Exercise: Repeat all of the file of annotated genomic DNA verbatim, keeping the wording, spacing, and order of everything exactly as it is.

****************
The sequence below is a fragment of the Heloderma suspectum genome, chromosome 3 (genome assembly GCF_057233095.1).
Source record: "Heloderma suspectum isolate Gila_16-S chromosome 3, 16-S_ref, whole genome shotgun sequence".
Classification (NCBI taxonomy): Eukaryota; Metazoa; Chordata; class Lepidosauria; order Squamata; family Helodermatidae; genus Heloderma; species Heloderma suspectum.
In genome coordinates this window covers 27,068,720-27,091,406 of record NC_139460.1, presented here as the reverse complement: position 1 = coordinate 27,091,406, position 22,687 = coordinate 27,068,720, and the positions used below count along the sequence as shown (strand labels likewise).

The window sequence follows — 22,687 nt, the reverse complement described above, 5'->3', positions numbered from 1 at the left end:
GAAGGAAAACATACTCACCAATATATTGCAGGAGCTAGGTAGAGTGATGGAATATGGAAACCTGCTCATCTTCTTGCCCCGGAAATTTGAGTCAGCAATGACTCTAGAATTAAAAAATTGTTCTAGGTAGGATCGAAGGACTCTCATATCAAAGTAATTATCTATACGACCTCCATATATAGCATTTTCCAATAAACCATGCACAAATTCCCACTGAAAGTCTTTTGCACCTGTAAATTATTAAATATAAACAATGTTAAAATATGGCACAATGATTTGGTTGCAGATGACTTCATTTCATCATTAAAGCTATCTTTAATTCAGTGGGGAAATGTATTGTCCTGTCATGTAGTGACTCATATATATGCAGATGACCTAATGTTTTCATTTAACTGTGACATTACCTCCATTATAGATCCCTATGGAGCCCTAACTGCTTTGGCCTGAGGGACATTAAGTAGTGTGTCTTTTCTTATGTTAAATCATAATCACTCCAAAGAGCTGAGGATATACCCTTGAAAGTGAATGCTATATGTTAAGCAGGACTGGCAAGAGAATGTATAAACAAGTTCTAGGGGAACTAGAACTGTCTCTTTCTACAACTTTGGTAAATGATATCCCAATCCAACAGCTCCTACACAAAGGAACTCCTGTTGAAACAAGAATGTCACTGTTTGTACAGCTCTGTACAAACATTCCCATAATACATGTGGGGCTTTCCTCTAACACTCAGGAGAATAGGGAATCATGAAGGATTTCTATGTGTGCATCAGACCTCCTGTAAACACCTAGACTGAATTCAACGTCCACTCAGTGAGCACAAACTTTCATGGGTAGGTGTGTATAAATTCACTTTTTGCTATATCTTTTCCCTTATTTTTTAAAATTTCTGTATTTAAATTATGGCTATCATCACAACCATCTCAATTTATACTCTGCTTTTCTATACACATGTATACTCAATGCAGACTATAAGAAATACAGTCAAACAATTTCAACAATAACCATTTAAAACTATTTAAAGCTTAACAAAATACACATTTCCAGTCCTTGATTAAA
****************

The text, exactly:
The sequence below is a fragment of the Heloderma suspectum genome, chromosome 3 (genome assembly GCF_057233095.1).
Source record: "Heloderma suspectum isolate Gila_16-S chromosome 3, 16-S_ref, whole genome shotgun sequence".
Classification (NCBI taxonomy): Eukaryota; Metazoa; Chordata; class Lepidosauria; order Squamata; family Helodermatidae; genus Heloderma; species Heloderma suspectum.
In genome coordinates this window covers 27,068,720-27,091,406 of record NC_139460.1, presented here as the reverse complement: position 1 = coordinate 27,091,406, position 22,687 = coordinate 27,068,720, and the positions used below count along the sequence as shown (strand labels likewise).

The window sequence follows — 22,687 nt, the reverse complement described above, 5'->3', positions numbered from 1 at the left end:
GAAGGAAAACATACTCACCAATATATTGCAGGAGCTAGGTAGAGTGATGGAATATGGAAACCTGCTCATCTTCTTGCCCCGGAAATTTGAGTCAGCAATGACTCTAGAATTAAAAAATTGTTCTAGGTAGGATCGAAGGACTCTCATATCAAAGTAATTATCTATACGACCTCCATATATAGCATTTTCCAATAAACCATGCACAAATTCCCACTGAAAGTCTTTTGCACCTGTAAATTATTAAATATAAACAATGTTAAAATATGGCACAATGATTTGGTTGCAGATGACTTCATTTCATCATTAAAGCTATCTTTAATTCAGTGGGGAAATGTATTGTCCTGTCATGTAGTGACTCATATATATGCAGATGACCTAATGTTTTCATTTAACTGTGACATTACCTCCATTATAGATCCCTATGGAGCCCTAACTGCTTTGGCCTGAGGGACATTAAGTAGTGTGTCTTTTCTTATGTTAAATCATAATCACTCCAAAGAGCTGAGGATATACCCTTGAAAGTGAATGCTATATGTTAAGCAGGACTGGCAAGAGAATGTATAAACAAGTTCTAGGGGAACTAGAACTGTCTCTTTCTACAACTTTGGTAAATGATATCCCAATCCAACAGCTCCTACACAAAGGAACTCCTGTTGAAACAAGAATGTCACTGTTTGTACAGCTCTGTACAAACATTCCCATAATACATGTGGGGCTTTCCTCTAACACTCAGGAGAATAGGGAATCATGAAGGATTTCTATGTGTGCATCAGACCTCCTGTAAACACCTAGACTGAATTCAACGTCCACTCAGTGAGCACAAACTTTCATGGGTAGGTGTGTATAAATTCACTTTTTGCTATATCTTTTCCCTTATTTTTTAAAATTTCTGTATTTAAATTATGGCTATCATCACAACCATCTCAATTTATACTCTGCTTTTCTATACACATGTATACTCAATGCAGACTATAAGAAATACAGTCAAACAATTTCAACAATAACCATTTAAAACTATTTAAAGCTTAACAAAATACACATTTCCAGTCCTTGATTAAA